Rainy Days and Mondays

Rainy Days and Mondays

I feel I should explain why there was no Perfume Chat Room post last Friday, as I try to make sure I set up that weekly space for community chit-chat. My father-in-law, whom I loved dearly, died last Monday and his funeral was yesterday. So yes, the last couple of Mondays have been sad ones.

But, as the Carpenters’ lyrics say,

Nice to know somebody loves me
Funny, but it seems that it’s the only thing to do
Run and find the one who loves me (the one who loves me)

My father-in-law knew how much he was loved, and my husband knows how much I loved his father. He always made me feel that I belonged, right from the start, although I was the first non-Catholic to marry into the family. My FIL, a decorated career military officer, was totally open and direct about his affection for people he loved — he proposed to my MIL on their first date, and he proposed to me on behalf of my then-boyfriend, now husband, the first night I met my future in-laws. He was a dear, dear man, who taught his sons also to be loving, kind men. And while we’re sad to lose him and will miss him, he was in his 90s and had lost his beloved wife of 60 years five years ago. He was clear of mind and loyal of heart until the very end, and he chose not to go back to the hospital when his heart issues worsened. He wanted to be reunited with his beloved, and had the faith that he would be.

It’s funny, because I don’t actually know whether my FIL ever wore Old Spice, but to me he was the quintessential “dad” who would have worn it. Old-fashioned in a nice way. Warm, cozy, and fatherly. Deceptively simple and straightforward, with hidden depths that weren’t demons — just more layers of warmth and sweetness, together with complexities. His funeral Mass was beautiful, and it included the traditional incense, which I found very comforting.

“Now cracks a noble heart. Good-night, sweet prince;
And flights of angels sing thee to thy rest. ”

— William Shakespeare

Pope Francis and statue of Virgin Mary, with incense
Pope Francis uses incense during Mass in Verano cemetery, Rome (CNS photo/Paul Haring)
Fragrance Friday: Incense

Fragrance Friday: Incense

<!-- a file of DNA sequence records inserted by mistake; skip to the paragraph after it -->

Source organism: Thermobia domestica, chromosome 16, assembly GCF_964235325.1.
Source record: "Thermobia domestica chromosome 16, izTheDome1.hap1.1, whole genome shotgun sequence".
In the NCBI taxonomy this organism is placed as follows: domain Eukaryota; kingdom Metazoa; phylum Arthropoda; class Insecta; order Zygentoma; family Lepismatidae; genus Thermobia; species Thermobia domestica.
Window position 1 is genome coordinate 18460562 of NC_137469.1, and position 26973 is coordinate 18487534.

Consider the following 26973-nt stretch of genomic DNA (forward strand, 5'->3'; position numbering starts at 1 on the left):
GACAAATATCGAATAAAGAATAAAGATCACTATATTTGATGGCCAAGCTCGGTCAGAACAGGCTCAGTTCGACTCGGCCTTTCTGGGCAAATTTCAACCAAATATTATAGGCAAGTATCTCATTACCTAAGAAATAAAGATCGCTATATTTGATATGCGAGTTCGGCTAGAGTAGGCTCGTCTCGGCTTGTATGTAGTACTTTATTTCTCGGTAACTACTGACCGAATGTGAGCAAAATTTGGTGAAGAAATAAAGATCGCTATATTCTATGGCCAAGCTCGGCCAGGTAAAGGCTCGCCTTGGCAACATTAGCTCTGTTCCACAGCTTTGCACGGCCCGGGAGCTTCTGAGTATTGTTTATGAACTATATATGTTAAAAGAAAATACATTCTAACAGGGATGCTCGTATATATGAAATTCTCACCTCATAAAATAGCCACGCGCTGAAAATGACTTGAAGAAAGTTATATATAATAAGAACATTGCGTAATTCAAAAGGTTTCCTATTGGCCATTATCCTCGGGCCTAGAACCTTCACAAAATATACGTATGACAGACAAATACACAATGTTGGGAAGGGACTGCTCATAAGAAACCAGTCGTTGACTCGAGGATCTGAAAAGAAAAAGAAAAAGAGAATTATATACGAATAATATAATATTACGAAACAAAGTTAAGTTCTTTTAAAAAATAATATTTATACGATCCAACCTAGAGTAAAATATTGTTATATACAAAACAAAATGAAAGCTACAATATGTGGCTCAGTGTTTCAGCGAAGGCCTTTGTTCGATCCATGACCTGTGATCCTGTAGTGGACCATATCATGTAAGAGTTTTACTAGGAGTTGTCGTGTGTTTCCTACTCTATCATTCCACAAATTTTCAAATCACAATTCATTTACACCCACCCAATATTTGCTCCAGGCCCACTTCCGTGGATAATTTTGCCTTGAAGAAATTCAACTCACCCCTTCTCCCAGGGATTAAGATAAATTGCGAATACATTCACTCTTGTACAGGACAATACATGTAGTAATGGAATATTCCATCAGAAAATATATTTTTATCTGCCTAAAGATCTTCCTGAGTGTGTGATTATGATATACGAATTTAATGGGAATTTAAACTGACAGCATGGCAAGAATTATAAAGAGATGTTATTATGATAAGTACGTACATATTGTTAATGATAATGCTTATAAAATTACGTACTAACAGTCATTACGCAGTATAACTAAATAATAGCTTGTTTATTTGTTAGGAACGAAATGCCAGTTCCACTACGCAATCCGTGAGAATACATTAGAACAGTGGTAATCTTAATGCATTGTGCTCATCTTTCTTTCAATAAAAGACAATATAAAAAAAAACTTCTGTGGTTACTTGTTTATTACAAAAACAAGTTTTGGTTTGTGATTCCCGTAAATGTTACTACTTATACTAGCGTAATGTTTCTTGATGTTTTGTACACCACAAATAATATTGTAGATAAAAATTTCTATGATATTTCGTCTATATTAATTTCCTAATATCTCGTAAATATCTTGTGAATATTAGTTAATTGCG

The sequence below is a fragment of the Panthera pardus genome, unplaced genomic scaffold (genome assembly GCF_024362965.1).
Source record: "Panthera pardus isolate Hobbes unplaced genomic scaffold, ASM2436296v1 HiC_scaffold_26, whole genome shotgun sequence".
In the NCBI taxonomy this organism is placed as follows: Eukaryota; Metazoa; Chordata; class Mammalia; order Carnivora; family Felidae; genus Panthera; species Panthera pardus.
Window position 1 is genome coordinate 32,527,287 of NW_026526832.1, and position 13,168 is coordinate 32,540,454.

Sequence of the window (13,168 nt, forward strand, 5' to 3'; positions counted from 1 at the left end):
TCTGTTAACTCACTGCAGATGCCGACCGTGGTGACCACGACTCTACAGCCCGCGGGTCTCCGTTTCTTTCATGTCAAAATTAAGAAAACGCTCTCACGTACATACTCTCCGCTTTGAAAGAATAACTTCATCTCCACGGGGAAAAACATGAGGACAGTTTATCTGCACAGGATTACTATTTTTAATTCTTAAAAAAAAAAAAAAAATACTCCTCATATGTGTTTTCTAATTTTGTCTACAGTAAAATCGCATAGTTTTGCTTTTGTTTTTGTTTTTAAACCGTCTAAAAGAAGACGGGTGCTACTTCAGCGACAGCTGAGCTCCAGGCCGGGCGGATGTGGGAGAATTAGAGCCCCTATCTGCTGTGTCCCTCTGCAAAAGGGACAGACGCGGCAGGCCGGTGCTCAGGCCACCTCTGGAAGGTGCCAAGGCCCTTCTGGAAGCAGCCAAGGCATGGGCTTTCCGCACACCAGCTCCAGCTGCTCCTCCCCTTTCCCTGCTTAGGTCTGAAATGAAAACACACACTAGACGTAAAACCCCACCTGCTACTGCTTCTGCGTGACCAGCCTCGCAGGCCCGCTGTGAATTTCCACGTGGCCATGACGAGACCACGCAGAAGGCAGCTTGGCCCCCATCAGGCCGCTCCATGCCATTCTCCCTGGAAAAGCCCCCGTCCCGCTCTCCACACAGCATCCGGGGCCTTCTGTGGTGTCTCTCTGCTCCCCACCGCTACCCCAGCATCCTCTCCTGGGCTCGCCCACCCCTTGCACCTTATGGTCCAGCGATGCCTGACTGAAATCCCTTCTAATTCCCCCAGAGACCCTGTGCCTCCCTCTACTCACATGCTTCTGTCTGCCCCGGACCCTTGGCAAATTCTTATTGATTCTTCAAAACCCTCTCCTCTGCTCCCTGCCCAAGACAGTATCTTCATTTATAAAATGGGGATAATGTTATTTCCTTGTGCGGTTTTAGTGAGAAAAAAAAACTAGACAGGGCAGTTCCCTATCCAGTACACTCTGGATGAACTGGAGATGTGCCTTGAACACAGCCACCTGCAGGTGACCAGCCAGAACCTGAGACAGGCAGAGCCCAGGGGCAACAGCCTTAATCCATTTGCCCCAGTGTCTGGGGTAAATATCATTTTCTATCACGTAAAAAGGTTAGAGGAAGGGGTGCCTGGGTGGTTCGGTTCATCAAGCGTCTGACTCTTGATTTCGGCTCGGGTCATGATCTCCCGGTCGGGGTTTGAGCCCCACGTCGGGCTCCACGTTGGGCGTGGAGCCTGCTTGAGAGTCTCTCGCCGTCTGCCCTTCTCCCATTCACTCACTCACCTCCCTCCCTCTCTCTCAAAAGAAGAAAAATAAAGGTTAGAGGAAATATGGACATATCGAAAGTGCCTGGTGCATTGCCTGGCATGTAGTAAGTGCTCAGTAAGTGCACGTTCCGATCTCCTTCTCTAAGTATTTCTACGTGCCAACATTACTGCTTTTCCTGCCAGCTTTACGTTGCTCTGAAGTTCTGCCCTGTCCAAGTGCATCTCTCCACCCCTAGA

A little over a week ago, I had started writing a post about fragrance gifts, in particular how to give someone a fragrance when you’re not sure what that person might like, or whether the recipient might want to try something new. Then on Friday, December 15, we found out that my beloved mother-in-law had died early that morning. My post about holiday gifts suddenly seemed frivolous, and I didn’t have the heart to post anything that day or in the week since; we scrambled to get to her funeral, which was held in another state on Tuesday.

We have just returned home, and I’m trying to resume normal routines, as I know she would want us to do. So for this Fragrance Friday, I’ll write about the beautiful service that celebrated her life a few days ago. My mother-in-law was a devout Roman Catholic; church, faith, and family were central to her life. She and my father-in-law were married for 60 years. He knew exactly what she wanted for her memorial service: a mass, attended mostly by her large extended family and close friends. It was perfect. My mother-in-law loved Christmas and was one of those enthusiasts who decorated every surface with Christmas-themed items starting in mid-November. She often left them up until late January, which we loved, and she made us all many Christmas-themed items, like a handknit Christmas stocking for every grandchild, which are hanging right now from our mantel, and beautiful pieces of needlework like the birth samplers she also made for all her grandchildren. The church where her funeral service was held was filled with evergreens, including several simple trees, bare of all decoration except a few pine cones on their branches and bouquets of scented white flowers — lilies, roses, delphiniums — at their base. She would have loved that, as well as the snow that had fallen the day before, leaving a soft white blanket over the ground.

The priest led this traditional service very capably, including his use of a thurible to cense her casket. This is an ancient tradition in the Roman Catholic church; the fragrant smoke of the incense symbolizes the prayers of the faithful rising up to heaven, as in Psalm 141 (140), verse 2: “Let my prayer be directed as incense in thy sight: the lifting up of my hands, as evening sacrifice.”  It can also symbolize the soul rising to God. The priest swings the thurible, which is a type of censer used to contain burning incense, always in multiples of three times to stand for the Father, Son, and Holy Spirit. The incense is often made with frankincensebenzoinmyrrhstyraxcopal or other aromatics. These are associated in many cultures with sacrifices, gifts to divinities, and purification, leading to the tradition that the Magi who came to find the newborn Jesus brought him those as gifts, recognizing that he was divine and also that he came to sacrifice himself to save and purify us.

The sadness of the funeral service was gentled by the music and beautiful surroundings, by the loving family gathered to honor my husband’s mother, and by traditions like the use of incense. Its fragrant smoke lingered in the air, sweet and aromatic, as we bade her goodbye. It seems impossible to understand that we won’t see her again in this life; but we are glad she is released from illness and suffering, and we pray we will see her in the next.

Pope Francis, incense, Mary, and Christ Child

Pope Francis, incense, Mary, and Christ Child